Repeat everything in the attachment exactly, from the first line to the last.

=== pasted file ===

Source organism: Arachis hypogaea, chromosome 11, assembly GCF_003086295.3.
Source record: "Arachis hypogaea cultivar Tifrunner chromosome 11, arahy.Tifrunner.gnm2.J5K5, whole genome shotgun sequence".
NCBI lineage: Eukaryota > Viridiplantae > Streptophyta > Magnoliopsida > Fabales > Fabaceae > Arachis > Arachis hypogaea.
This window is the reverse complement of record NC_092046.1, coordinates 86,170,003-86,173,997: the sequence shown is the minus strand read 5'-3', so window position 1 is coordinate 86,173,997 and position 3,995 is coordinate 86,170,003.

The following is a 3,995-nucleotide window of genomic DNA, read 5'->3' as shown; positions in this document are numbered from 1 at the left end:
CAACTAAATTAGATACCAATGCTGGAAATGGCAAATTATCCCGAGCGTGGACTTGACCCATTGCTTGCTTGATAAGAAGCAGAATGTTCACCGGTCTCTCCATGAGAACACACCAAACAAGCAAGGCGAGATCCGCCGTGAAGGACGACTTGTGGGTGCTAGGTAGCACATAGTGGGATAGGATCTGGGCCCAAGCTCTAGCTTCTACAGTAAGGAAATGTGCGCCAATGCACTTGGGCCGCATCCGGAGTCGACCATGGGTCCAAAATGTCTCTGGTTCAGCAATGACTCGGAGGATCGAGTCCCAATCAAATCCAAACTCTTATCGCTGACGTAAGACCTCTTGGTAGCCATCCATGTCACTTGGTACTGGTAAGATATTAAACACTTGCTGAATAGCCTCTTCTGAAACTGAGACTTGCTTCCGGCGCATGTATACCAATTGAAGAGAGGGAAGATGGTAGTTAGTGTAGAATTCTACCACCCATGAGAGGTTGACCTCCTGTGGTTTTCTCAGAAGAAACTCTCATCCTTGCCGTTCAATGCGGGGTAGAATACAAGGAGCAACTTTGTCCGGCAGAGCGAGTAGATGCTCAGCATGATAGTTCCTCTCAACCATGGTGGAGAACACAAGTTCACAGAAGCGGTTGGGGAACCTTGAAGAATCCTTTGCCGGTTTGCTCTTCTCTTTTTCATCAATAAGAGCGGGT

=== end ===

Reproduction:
Source organism: Arachis hypogaea, chromosome 11, assembly GCF_003086295.3.
Source record: "Arachis hypogaea cultivar Tifrunner chromosome 11, arahy.Tifrunner.gnm2.J5K5, whole genome shotgun sequence".
NCBI lineage: Eukaryota > Viridiplantae > Streptophyta > Magnoliopsida > Fabales > Fabaceae > Arachis > Arachis hypogaea.
This window is the reverse complement of record NC_092046.1, coordinates 86,170,003-86,173,997: the sequence shown is the minus strand read 5'-3', so window position 1 is coordinate 86,173,997 and position 3,995 is coordinate 86,170,003.

The following is a 3,995-nucleotide window of genomic DNA, read 5'->3' as shown; positions in this document are numbered from 1 at the left end:
CAACTAAATTAGATACCAATGCTGGAAATGGCAAATTATCCCGAGCGTGGACTTGACCCATTGCTTGCTTGATAAGAAGCAGAATGTTCACCGGTCTCTCCATGAGAACACACCAAACAAGCAAGGCGAGATCCGCCGTGAAGGACGACTTGTGGGTGCTAGGTAGCACATAGTGGGATAGGATCTGGGCCCAAGCTCTAGCTTCTACAGTAAGGAAATGTGCGCCAATGCACTTGGGCCGCATCCGGAGTCGACCATGGGTCCAAAATGTCTCTGGTTCAGCAATGACTCGGAGGATCGAGTCCCAATCAAATCCAAACTCTTATCGCTGACGTAAGACCTCTTGGTAGCCATCCATGTCACTTGGTACTGGTAAGATATTAAACACTTGCTGAATAGCCTCTTCTGAAACTGAGACTTGCTTCCGGCGCATGTATACCAATTGAAGAGAGGGAAGATGGTAGTTAGTGTAGAATTCTACCACCCATGAGAGGTTGACCTCCTGTGGTTTTCTCAGAAGAAACTCTCATCCTTGCCGTTCAATGCGGGGTAGAATACAAGGAGCAACTTTGTCCGGCAGAGCGAGTAGATGCTCAGCATGATAGTTCCTCTCAACCATGGTGGAGAACACAAGTTCACAGAAGCGGTTGGGGAACCTTGAAGAATCCTTTGCCGGTTTGCTCTTCTCTTTTTCATCAATAAGAGCGGGT